Can Skinny People Build Muscle?
Yes! Yes they can. Skinny people can build muscle and gain weight, but there are some barriers to overcome. Having a high metabolism myself, I know fighting to gain muscle mass is an uphill battle, but nowhere near impossible. In order to even begin accomplishing this, there are some things you should know about body types, muscle building, and diet. In 6 months I put on 10 lbs of muscle, which was no picnic, but it is here to stay.
My body is just the way it is!
Heard this one before. And I believed it myself for a long time. Bumpkis. Completely. Sure, it is true that some people are more genetically predisposed to weight and muscle gain than others. But that, by no means, is the sole indicator for muscle gain. Discipline and knowledge are far more important in accomplishing what you want to do, rather than “potential.” Lance Armstrong might have all the potential in the world, but if he didn’t spend thousands of hours training it wouldn't get him through a Tour de France, let alone win one. The first thing you need to forget, as a skinny person, is the idea that you can’t do it. Your body will fight you, but with a forged effort and understanding, you can build muscle, and plenty of it.
Lift Hard and Smart
Without going into detail about workout routines, you need to understand two basic concepts about how your body, more specifically, how your muscles grow.
- In order for your muscles to grow, you have to break them down. Each time you workout you have to create micro-tears in your muscle fibers, which will grow back stronger. In order to accomplish this, you have to lift HEAVY every set, as many reps as you can do. Otherwise you simply aren’t pushing your muscles hard enough. Your body works best when it is warmed-up (treadmill, stationary bike, etc.). Noticed I said warmed-up not STERCHTED. There is no scientific research to suggest that stretching helps prevent injury in any way, in fact, there is plenty of studies that indicate the quite the opposite. A warmer body is much more effective and receptive of exercise.
- You DO NOT build muscle when you lift. As mentioned above, lifting heavy weights actually breaks down muscle. You build muscle when you are resting. Rest and diet play just as much, if not a more important role than lifting itself in muscle growth. Getting the recommended 7+ hours of sleep will be essential to muscle growth. More on diet later.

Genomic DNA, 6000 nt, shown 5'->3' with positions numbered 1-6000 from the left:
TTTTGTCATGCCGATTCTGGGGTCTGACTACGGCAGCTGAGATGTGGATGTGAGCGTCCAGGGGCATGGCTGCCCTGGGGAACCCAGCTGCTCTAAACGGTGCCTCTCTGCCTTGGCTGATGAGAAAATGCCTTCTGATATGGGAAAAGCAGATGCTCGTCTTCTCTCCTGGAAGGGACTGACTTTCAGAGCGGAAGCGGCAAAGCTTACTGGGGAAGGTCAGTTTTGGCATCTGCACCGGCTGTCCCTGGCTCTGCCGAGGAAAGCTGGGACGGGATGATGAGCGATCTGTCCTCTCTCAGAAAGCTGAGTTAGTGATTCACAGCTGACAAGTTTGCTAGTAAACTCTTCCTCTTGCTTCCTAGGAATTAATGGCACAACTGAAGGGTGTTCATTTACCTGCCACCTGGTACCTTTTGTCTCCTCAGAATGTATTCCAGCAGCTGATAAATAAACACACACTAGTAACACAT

Without a combined effort of heavy, focused lifting and sufficient rest, muscle growth will evade you every time you hit the gym floor.
Protein is absolutely essential to muscle building, along with a balance of dark greens and good, wholesome grains. All calories are not created equal, and protein from a lean source such as chicken or fish, is far better for you overall than from, say, beef. In order to get the necessary amounts of protein each day, you'll probably have to invest in powder. It would be far more expensive and time-consuming to get the necessary amounts in foods. There is a great deal of variety, in both price and quality, but when choosing remember, that if you put garbage in you'll get garbage out.
Eating right, before, during, and after a workout is also essential to developing muscle. Here's an oversimplified view of weight gain- if you burn more calories each day than what you take in, you’ll burn fat and muscle and lose weight. If you eat more calories than what you take in, you’ll start storing whatever isn’t used as fat. Eat bigger meals, with high quality protein, and do so regularly. There is about a 30min window after a workout when your body is in prime form to start rebuilding itself. If you don’t give it enough quality stuff to rebuild with, (most people use protein powder) you’ll be burning muscle and fat instead. Some recommend eating 4-6 meals a day rather than the usual 3, but I’ve found that increasing portions, particularly at breakfast and dinner has been just as effective, without feeling like a beached whale all the time.
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Muscle Building and Running
Some believe that running, biking or swimming have a detrimental effect on weight gain, but I have found it to be quite simply untrue. By increasing my calorie intake and tapping in to my aerobic (fat) stores rather than burning through my anaerobic (sugar) stores during runs, I have gone 10+ miles regularly and not lost any weight. In fact I have seen more definition and tone from activities like swimming and running.
Bringing it Together
To summarize, you’ll need:
- To push your body near its limits every workout (with good form!)
- To rest sufficiently
- Eat sufficiently
- Have a goal!
By pushing your body to the limit each time you workout, you’ll break down a lot more muscle fibers vs. lighter lifting for more reps. Don’t workout everyday, if you muscles aren’t 100% by the time you hit the gym again, you won’t be building muscle very effectively at half capacity. Rest. Rest. Rest. Give your body a chance to recuperate, it can do amazing things! Eat quality stuff, more than your used to eating and keep doing it. Have a set weight goal, and check in on it often, at the same time of day, such as after your morning ritual. The scale doesn’t lie! If you are interested in a specific workout routine and diet, you can check out Vince Delmonte’s No Nonsense Guide, which has a great deal of information and guidance. That said, I am not endorsing his product, as I believe that being armed with the basic knowledge about how your body builds muscle you can accomplish weight gain, even with your own bodyweight. Can skinny people build muscle? Definitely. Will you? Depends on how hard and smart your willing to work, but at least you know what it takes.
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